Target: Atlantic States Marine Fisheries Commission [ASMFC]
Goal: Applaud the ban on importing and using potentially hazardous Asian horseshoe crabs as bait
Throughout a long-withstanding contention on how to manage the population of East Coast horseshoe crabs, fishery officials have taken action to ban imports of three Asian species of horseshoe crabs. Officials are enforcing the ban on imports due to the crabs being potential hosts for parasites and other pathogens that are harmful to humans and local fisheries.
In the waters along the East Coast, horseshoe crabs are typically caught and used by fishermen as bait when fishing for eel and whelk. However, the recent bait shortages, due to restrictions on the harvest of domestic horseshoe crabs, have prompted fishermen and seafood dealers to resort to importing horseshoe crabs from Asia.
The fishery commission is urging 15 Atlantic coastal states to adhere to the ban because of the potential threat that these three species of Asian horseshoe crabs pose on human and wildlife health. Officials explain how a parasitic flatworm can lay its eggs on the shell of an Asian horseshoe crab, which can survive and hatch, even if the host crab perishes. Also, another one of the species included in the ban is known to contain a powerful neurotoxin that if ingested by a marine creature can accumulate, which is known to result in illness if human consumption occurs. Thus, the exposure of a parasitic Asian crab into American waters can have damaging effects.
Stated in the resolution, it can take up to a year for the United States Fish and Wildlife Service to add these three species to the Injurious Wildlife list, so importation can be regulated on a federal level. Until then, board members are insisting that states along the coast of the Atlantic Ocean adhere to the ban and take immediate action to stop the importation.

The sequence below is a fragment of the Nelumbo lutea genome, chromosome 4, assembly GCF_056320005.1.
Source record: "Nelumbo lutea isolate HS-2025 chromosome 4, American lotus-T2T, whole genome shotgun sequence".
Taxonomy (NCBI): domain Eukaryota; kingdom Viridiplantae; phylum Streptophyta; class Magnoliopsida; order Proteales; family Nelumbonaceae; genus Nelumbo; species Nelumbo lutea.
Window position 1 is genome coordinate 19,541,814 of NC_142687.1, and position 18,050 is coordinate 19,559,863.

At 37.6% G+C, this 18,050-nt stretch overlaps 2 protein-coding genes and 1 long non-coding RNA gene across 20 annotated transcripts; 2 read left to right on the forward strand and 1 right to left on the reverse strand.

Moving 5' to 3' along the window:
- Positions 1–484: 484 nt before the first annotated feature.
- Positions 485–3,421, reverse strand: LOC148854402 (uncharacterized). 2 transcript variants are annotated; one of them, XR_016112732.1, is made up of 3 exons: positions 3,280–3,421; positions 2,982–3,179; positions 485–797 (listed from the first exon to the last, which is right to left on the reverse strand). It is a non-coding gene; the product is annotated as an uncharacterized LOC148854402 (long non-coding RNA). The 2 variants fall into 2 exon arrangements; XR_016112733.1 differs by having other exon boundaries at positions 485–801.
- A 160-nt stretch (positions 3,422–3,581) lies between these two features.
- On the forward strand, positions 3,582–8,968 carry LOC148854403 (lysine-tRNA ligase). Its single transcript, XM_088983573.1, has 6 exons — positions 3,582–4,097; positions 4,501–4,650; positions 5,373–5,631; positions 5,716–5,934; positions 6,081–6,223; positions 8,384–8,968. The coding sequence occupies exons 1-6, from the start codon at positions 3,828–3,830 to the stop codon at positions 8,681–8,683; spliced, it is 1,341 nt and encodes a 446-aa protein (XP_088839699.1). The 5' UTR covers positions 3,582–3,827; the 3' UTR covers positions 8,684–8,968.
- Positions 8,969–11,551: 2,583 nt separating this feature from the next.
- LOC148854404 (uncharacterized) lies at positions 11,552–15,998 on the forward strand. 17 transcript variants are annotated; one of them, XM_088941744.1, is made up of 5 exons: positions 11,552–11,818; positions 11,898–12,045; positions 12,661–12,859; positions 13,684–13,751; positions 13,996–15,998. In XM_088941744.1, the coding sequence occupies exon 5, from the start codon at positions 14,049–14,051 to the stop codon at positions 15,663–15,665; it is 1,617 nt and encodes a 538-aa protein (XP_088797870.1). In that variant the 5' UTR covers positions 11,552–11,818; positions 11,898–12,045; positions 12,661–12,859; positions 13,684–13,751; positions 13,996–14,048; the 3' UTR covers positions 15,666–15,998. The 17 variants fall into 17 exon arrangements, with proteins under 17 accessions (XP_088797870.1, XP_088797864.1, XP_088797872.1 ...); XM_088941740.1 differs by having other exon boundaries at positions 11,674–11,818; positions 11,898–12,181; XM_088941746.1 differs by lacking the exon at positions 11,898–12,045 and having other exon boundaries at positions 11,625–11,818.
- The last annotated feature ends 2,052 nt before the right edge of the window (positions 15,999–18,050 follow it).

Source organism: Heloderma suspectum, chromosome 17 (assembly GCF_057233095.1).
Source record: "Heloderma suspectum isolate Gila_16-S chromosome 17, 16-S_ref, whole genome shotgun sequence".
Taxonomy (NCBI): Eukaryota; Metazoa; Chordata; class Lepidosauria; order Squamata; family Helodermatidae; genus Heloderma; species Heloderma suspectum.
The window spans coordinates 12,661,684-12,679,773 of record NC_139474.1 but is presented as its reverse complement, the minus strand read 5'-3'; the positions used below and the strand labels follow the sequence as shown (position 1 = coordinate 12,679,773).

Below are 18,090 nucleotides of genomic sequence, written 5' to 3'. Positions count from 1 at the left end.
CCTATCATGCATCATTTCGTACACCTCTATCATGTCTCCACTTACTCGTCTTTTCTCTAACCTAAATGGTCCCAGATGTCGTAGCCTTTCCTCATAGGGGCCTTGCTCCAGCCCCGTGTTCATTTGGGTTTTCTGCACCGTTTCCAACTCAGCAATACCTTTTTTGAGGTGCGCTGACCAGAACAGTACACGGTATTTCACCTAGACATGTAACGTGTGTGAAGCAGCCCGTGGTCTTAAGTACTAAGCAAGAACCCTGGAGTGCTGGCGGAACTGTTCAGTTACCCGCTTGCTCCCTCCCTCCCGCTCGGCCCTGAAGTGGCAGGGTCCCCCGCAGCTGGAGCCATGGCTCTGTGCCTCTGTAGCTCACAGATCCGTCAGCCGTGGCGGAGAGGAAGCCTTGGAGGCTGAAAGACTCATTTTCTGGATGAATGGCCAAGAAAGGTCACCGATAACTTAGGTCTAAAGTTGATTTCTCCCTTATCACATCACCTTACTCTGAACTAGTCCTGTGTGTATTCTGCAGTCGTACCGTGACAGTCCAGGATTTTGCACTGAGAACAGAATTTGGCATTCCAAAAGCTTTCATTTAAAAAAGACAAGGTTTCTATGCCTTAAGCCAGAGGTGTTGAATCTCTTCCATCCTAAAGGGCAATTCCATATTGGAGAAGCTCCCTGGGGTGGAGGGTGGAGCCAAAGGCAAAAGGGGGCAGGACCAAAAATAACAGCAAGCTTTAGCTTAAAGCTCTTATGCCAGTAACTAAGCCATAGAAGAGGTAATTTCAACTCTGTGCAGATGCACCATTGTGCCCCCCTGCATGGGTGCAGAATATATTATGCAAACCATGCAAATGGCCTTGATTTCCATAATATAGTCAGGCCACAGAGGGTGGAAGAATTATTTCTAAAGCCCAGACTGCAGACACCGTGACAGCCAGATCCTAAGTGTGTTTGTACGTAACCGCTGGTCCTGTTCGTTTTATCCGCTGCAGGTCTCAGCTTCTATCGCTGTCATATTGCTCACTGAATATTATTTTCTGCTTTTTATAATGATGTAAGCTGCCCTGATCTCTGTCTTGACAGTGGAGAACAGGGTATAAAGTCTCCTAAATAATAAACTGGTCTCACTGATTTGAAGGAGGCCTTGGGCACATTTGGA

Support the Atlantic States Marine Fisheries Commission for resolving to ban the use and importation of Asian horseshoe crabs that pose a potential health threat to waters along the east coast.
Dear Members of the Atlantic States Marine Fisheries Commission,
Due to bait shortages among Atlantic fisheries, seafood dealers turned to the importation of 2,000 Asian horseshoe crabs in 2011 and 7,400 kilograms of crabs in 2012. However, with the potential health risk it poses to American consumers and wildlife resources, it is extremely important that Atlantic states adhere to the ban.
The detrimental effects of introducing parasitic horseshoe crabs are prominent and thereby addressing this concern in a timely fashion, you have prevented illness to those who might have ingested exposed seafood. Therefore, I support the resolution of the ban on importation of Asian horseshoe crabs that may contain parasites or other harmful toxins.
[Your Name Here]
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